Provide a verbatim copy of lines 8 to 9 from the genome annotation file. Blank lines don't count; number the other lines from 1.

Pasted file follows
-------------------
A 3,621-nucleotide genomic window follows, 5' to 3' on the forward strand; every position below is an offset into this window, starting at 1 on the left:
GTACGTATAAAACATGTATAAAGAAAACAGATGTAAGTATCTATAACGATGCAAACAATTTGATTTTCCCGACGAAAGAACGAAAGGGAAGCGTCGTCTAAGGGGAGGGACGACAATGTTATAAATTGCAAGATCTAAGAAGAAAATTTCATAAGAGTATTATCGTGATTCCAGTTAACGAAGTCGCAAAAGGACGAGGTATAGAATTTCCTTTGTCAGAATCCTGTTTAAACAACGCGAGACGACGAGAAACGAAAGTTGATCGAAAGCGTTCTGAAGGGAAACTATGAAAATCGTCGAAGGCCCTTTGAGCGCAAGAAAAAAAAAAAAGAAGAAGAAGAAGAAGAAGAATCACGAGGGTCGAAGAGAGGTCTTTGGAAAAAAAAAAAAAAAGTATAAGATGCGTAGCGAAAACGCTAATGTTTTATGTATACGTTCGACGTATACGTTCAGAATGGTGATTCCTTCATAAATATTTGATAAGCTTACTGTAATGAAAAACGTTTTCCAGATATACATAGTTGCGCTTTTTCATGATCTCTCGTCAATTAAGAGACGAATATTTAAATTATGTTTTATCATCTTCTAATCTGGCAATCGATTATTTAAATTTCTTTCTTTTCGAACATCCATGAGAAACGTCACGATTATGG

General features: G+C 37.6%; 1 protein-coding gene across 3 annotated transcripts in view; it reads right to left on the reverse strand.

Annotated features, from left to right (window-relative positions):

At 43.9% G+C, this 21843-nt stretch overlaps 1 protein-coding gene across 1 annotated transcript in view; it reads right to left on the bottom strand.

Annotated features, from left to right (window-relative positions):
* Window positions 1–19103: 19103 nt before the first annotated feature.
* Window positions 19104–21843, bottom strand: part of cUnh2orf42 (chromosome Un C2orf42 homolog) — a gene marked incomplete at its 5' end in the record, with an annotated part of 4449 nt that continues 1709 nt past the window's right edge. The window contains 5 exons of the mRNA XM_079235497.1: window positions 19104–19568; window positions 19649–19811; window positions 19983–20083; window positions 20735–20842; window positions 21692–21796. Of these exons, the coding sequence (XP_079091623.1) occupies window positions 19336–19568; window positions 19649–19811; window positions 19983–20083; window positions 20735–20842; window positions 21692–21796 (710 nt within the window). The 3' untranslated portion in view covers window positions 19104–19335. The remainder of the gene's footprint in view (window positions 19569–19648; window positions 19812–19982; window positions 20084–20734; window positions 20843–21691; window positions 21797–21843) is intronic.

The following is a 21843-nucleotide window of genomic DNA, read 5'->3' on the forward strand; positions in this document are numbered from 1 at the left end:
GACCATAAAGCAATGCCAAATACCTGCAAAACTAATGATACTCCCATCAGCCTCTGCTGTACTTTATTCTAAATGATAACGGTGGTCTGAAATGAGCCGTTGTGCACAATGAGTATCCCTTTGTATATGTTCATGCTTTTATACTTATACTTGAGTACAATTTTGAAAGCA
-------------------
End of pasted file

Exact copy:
* Window positions 19104–21843, bottom strand: part of cUnh2orf42 (chromosome Un C2orf42 homolog) — a gene marked incomplete at its 5' end in the record, with an annotated part of 4449 nt that continues 1709 nt past the window's right edge. The window contains 5 exons of the mRNA XM_079235497.1: window positions 19104–19568; window positions 19649–19811; window positions 19983–20083; window positions 20735–20842; window positions 21692–21796. Of these exons, the coding sequence (XP_079091623.1) occupies window positions 19336–19568; window positions 19649–19811; window positions 19983–20083; window positions 20735–20842; window positions 21692–21796 (710 nt within the window). The 3' untranslated portion in view covers window positions 19104–19335. The remainder of the gene's footprint in view (window positions 19569–19648; window positions 19812–19982; window positions 20084–20734; window positions 20843–21691; window positions 21797–21843) is intronic.

The following is a 21843-nucleotide window of genomic DNA, read 5'->3' on the forward strand; positions in this document are numbered from 1 at the left end: